Answer the call to defend people under immediate threat of grave human rights abuse.
Amnesty International’s Urgent Action Network is a community of people just like you who take action—letters, emails, phone calls, faxes and tweets–on emergency cases of human rights abuses around the world.
Together, we’ve helped stop torture, halt executions and free prisoners of conscience like Phyoe Phyoe Aung in Myanmar (pictured here).
Once people like you take action, the relevant authorities quickly realize that the world is watching and an international audience is deeply concerned about the case’s outcome. That global pressure often helps achieve a positive outcome.
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Bulletins specify the case, government officials to contact, their contact information, and suggestions about what to write, say or tweet. Learn more about writing effective letters and emails.
Journalist Amade Abubacar was transferred from the Macomia district prison to Mieze prison in Pemba district, the capital of Cabo Delgado province on 24 January. Since then prison authorities have denied him family visits. He was allowed one supervised visit with members of a Commission of the Mozambican Bar Association and his lawyer on 25 January where he alleged that he had been subjected to ill-treatment while in military detention.
On 25 January, Islam Khalil and four other prisoners began a hunger strike to protest their arbitrary detention. On 8 January, the Cairo Criminal Court had renewed Islam Khalil’s detention for a further 45 days. Islam Khalil, a victim of enforced disappearance, has been held in pre-trial detention on trumped-up charges since 10 March 2018. Islam Khalil maintains that he is innocent. It is believed that the charges brought against him are in retaliation for his political activism. According to information received by Amnesty International, Islam Khalil is physically and mentally exhausted and requires urgent medical care.
Agustinus Yolemal, a Papuan pro-independence activist was convicted for inciting hatred and hostility and sentenced to 1 year’s imprisonment by the Timika District Court in Papua Province on 14 January 2019. He has decided not to file appeal as he is concerned about the safety of his family as well as the boy who was implicated in the video he posted on Facebook. Detained since September 2018, Agustinus Yolemal will serve another 8 months in prison.
Guatemala’s Congress could imminently pass a law that would grant an amnesty to those suspected or found guilty of crimes such as genocide, torture, and enforced disappearances during the internal armed conflict (1960-1996). The bill could lead to the release of those found guilty within 24 hours of its approval. It would also lead to the suspension of ongoing investigations into these crimes. Guatemala’s Congress must refrain from passing this bill to respect the rights of victims to justice, truth and reparation.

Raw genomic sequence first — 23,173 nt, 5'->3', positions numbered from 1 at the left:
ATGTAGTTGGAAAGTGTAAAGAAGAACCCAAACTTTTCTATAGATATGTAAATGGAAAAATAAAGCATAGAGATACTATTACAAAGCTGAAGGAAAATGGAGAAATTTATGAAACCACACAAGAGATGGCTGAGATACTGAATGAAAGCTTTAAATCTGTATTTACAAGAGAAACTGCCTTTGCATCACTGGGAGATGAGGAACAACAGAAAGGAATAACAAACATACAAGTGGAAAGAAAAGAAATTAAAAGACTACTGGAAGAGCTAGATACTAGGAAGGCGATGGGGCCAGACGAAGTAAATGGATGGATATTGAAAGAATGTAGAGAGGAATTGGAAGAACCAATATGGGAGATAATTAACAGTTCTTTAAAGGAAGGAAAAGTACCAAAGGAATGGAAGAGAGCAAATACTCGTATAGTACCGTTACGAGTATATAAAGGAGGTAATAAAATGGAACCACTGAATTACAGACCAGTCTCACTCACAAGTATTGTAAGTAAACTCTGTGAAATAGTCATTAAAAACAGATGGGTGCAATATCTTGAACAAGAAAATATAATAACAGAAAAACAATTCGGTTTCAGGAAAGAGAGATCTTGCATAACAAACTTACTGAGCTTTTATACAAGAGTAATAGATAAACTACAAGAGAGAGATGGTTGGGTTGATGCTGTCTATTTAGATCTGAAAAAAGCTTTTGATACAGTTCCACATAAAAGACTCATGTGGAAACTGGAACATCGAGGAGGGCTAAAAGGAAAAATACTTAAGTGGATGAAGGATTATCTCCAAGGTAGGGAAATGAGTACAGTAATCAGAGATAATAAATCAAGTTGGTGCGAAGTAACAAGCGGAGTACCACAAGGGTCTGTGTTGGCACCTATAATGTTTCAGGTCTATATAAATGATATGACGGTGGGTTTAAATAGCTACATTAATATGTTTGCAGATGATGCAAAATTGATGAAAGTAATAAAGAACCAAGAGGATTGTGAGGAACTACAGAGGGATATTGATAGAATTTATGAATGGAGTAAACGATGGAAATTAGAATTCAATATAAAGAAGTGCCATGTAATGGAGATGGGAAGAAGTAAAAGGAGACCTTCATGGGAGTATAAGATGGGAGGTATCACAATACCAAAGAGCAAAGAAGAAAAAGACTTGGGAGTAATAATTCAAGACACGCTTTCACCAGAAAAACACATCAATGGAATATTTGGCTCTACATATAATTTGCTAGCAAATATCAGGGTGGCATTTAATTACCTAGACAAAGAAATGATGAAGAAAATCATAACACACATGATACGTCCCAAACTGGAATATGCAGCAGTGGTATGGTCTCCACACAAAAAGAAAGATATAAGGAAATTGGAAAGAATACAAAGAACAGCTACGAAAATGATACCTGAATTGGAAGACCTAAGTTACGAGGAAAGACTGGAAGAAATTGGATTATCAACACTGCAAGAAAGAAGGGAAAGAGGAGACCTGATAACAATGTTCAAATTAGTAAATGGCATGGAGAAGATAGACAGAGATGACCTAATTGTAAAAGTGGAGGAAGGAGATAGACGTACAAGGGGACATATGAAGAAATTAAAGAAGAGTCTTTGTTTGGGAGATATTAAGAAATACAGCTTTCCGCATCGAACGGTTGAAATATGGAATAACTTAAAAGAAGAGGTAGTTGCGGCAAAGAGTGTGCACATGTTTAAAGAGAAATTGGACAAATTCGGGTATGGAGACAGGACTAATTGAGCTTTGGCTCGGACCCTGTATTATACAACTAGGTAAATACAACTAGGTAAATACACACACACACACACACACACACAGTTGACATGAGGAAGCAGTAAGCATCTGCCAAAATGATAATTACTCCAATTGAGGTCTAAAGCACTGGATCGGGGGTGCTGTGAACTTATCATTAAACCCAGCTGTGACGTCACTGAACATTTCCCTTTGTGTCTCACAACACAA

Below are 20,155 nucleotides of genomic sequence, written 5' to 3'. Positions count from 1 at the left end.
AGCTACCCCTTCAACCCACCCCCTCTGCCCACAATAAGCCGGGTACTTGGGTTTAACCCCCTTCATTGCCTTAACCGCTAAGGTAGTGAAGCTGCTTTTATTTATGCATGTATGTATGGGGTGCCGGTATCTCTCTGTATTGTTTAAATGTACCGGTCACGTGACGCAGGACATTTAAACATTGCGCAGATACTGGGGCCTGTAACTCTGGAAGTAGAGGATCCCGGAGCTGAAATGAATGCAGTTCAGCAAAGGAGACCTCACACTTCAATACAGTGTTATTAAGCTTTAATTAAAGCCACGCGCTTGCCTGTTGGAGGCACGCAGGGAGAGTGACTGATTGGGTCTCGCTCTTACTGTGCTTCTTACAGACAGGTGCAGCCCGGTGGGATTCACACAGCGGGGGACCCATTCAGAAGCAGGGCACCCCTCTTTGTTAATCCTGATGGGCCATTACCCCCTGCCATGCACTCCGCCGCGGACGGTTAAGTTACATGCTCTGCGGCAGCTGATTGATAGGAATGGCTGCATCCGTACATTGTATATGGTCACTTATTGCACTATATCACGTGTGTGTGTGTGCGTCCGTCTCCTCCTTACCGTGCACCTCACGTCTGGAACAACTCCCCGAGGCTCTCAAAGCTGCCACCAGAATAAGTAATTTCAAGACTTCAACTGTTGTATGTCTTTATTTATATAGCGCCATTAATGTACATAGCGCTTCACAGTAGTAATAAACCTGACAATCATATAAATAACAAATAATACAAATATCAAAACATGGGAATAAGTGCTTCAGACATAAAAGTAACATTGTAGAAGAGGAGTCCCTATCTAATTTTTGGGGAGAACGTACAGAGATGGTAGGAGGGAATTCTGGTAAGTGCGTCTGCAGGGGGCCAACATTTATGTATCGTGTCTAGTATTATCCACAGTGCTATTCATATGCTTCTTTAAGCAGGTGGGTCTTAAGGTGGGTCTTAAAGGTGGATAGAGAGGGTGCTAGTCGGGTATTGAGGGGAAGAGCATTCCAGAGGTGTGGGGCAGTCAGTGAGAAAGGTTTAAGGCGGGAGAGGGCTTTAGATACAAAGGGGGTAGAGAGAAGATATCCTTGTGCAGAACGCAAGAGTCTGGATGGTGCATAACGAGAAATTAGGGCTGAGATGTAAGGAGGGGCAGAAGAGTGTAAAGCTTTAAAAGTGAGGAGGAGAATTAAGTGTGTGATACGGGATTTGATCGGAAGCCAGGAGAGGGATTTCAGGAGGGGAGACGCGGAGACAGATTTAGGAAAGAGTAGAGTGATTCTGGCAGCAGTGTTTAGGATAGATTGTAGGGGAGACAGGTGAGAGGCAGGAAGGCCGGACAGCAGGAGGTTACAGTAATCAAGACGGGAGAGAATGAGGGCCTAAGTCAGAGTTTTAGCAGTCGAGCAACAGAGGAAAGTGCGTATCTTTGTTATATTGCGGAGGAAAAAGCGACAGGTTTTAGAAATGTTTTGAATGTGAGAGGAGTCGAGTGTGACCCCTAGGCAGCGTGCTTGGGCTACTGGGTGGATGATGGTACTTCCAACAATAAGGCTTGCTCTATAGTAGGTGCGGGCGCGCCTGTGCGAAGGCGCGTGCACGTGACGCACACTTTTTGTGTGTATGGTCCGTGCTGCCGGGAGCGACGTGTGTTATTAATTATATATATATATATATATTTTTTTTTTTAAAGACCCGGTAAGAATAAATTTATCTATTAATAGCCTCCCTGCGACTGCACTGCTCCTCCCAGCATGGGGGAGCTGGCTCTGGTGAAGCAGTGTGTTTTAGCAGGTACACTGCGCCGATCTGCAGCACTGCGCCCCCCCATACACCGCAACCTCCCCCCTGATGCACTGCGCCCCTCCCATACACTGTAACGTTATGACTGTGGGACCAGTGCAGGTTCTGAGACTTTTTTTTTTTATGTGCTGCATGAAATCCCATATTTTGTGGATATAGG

Woman human rights defender Fátima Mimbire has been receiving intimidating messages on social media from unknown people since 18 January. These threats began after she took up an active role in the Center for Public Integrity’s (CIP) campaign against the Mozambique government seeking to repay loans it acquired illegally and secretly. There has also been a smear campaign aimed at Fátima on social media in an attempt to further intimidate her and delegitimize her work.
Iranian labor rights activists Esmail Bakhshi and Sepideh Gholian, who were rearrested on 20 January after speaking out about beatings and other abuse they suffered in detention in late 2018, are at grave risk of further torture. The authorities must release them immediately and unconditionally as they are prisoners of conscience jailed solely on the basis of their peaceful activism in defense of workers’ rights.
Hwang Won, a former TV producer from South Korea, was not allowed to return to his home country after arriving involuntarily to North Korea on a hijacked plane on 11 December 1969. Despite repeated requests from his family, the North Korean authorities have refused to disclose information regarding Hwang Won’s vital status or whereabouts for the last 50 years. South Korean authorities must call on the North Korean authorities to provide accurate information on Hwang Won, who will turn 82 this year.
Forty-seven students of Darfur origin remain in incommunicado detention after security agents arrested them in raids on their homes on 23 and 27 December 2018 in Sinnar and Khartoum states. One student was killed in the raids. In press conferences on 23 and 28 December 2018, the government accused the students of infiltration, association with a rebel group, and planning to kill protesters in the ongoing protests in the country.
Peter Biar Ajak, a prominent South Sudanese academic and activist, has been arbitrarily detained by the National Security Service (NSS) for almost six months. The activist has yet to be brought before a court and charged. He has also been denied access to his lawyers since 7 October 2018. He has only been allowed sporadic family visits while in detention. Peter Biar was arrested on 28 July 2018 by the NSS. He has been a vocal critic of the South Sudan government.
On 23 January, Anastasia Shevchenko, an Open Russia human rights defender from Rostov-on-Don, in southern Russia, was put under house arrest and may face up to six years in prison if convicted. This is the first time the Russian authorities have opened a criminal case under the repressive “undesirable organizations” law. It is a worrying precedent and could open the floodgates to the prosecution of hundreds of Open Russia members across the country. Anastasia Shevchenko is a prisoner of conscience. She must be immediately and unconditionally released.